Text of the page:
Canada to end pre-arrival testing requirement

The federal government has said that Canada will end its pre-entry COVID-19 testing requirement for fully vaccinated travellers from April 1.

Health Minister Jean-Yves Duclos announced the latest changes to border measures Thursday morning.

Random PCR testing of arrivals will continue as a means of tracking the emergence of new COVID-19 variants.

All visitors must be fully vaccinated and everyone entering Canada will continue to enter their information on ArriveCAN.

The pandemic-battered travel and tourism industry welcomed the move which they believe should have come sooner.

Currently, travellers entering the country must show proof of a negative antigen or molecular test prior to their flight or arrival at the border. Foreign students have found this to be an extra expense.

Canada’s change in border policy comes amid a rise in global travel. Many countries are easing COVID-19 restrictions and opening their borders to tourists and visitors. The United Kingdom, for instance, has lifted all restrictions for arriving travellers irrespective of their vaccination status from today.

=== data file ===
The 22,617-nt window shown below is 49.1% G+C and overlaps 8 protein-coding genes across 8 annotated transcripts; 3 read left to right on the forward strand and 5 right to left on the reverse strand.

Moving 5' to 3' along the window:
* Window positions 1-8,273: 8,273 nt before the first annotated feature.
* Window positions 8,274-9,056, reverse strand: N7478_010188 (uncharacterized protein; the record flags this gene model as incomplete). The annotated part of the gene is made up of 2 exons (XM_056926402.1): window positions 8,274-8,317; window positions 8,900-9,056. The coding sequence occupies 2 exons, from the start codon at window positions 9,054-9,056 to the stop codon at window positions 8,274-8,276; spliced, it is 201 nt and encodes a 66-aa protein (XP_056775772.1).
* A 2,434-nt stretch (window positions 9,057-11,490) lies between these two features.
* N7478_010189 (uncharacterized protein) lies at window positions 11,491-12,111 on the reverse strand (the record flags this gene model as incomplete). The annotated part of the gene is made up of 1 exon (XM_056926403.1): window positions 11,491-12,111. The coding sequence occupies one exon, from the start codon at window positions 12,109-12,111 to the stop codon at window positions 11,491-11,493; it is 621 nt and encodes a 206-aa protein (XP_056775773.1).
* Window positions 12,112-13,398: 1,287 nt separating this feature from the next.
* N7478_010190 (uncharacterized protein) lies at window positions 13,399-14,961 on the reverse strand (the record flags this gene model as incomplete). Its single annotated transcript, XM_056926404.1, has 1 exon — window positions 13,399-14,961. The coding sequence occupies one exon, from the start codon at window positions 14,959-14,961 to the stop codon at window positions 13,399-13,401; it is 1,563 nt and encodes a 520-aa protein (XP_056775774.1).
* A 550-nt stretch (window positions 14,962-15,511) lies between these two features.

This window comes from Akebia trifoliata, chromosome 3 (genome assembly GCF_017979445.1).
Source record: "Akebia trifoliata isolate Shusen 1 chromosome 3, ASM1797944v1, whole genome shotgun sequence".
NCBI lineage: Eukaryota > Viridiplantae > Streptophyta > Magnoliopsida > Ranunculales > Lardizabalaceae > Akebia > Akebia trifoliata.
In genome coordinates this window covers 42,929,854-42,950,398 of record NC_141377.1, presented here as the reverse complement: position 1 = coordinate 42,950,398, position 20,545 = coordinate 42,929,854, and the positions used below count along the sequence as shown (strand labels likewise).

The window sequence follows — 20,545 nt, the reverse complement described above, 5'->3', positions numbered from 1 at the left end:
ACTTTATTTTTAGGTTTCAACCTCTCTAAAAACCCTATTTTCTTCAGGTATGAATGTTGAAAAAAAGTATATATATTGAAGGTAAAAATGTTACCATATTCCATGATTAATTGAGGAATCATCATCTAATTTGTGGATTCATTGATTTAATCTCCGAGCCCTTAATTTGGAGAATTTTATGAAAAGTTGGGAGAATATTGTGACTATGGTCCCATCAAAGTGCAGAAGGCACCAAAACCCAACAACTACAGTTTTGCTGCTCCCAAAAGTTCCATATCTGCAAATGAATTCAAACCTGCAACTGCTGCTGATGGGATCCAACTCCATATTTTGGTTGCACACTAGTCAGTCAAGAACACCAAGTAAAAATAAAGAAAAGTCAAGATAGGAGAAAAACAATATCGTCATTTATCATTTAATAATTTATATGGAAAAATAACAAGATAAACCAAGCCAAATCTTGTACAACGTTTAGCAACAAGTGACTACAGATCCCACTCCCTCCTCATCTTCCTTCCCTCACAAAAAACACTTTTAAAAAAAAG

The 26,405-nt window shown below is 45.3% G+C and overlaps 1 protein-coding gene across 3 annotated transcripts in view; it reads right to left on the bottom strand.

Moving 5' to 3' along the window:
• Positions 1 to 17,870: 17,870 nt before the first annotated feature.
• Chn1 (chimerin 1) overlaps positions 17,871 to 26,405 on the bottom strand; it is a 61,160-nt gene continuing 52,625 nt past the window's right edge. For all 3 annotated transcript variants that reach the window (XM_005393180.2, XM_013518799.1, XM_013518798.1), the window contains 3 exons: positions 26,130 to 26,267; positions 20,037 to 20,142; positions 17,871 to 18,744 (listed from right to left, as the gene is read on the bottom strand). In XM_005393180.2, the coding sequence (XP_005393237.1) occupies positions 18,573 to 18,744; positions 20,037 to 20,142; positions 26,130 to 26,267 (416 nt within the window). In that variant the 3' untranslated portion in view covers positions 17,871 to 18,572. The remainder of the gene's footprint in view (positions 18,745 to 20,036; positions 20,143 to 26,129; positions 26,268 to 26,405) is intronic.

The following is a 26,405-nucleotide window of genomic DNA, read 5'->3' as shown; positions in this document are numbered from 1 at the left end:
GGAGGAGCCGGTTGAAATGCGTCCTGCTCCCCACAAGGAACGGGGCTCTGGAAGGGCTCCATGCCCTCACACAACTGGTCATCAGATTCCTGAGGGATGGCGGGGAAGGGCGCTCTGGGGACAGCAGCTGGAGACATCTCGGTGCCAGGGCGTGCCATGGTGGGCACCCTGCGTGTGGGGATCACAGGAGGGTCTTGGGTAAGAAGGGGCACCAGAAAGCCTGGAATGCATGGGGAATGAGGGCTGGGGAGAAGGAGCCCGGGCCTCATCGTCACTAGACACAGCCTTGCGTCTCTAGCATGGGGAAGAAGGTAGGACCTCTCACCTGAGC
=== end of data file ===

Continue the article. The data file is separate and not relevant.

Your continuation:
Many Canadian provinces and territories, including Ontario, are also ending several restrictions including vaccine passports and mask mandates.

When asked whether “fully vaccinated” now meant having had a third dose or booster, Duclos said that the definition had not changed. This means a person who has taken two shots of a COVID-19 vaccine approved by Health Canada at least 14 days prior to travel is considered to be fully immunized.

As for the lifting of masking requirements on planes and trains, federal officials said they are closely monitoring the coronavirus situation around the world. The BA.2 subvariant (dubbed stealth Omicron) has led to a significant rise in coronavirus cases and has become the dominant virus in at least 10 countries, including Bangladesh, China, Denmark, India, Nepal, Pakistan, and the Philippines.

Masks are still seen as an important line of defense in preventing infections. Federal officials are urging Canadians to continue wearing them in crowded spaces and especially indoors.



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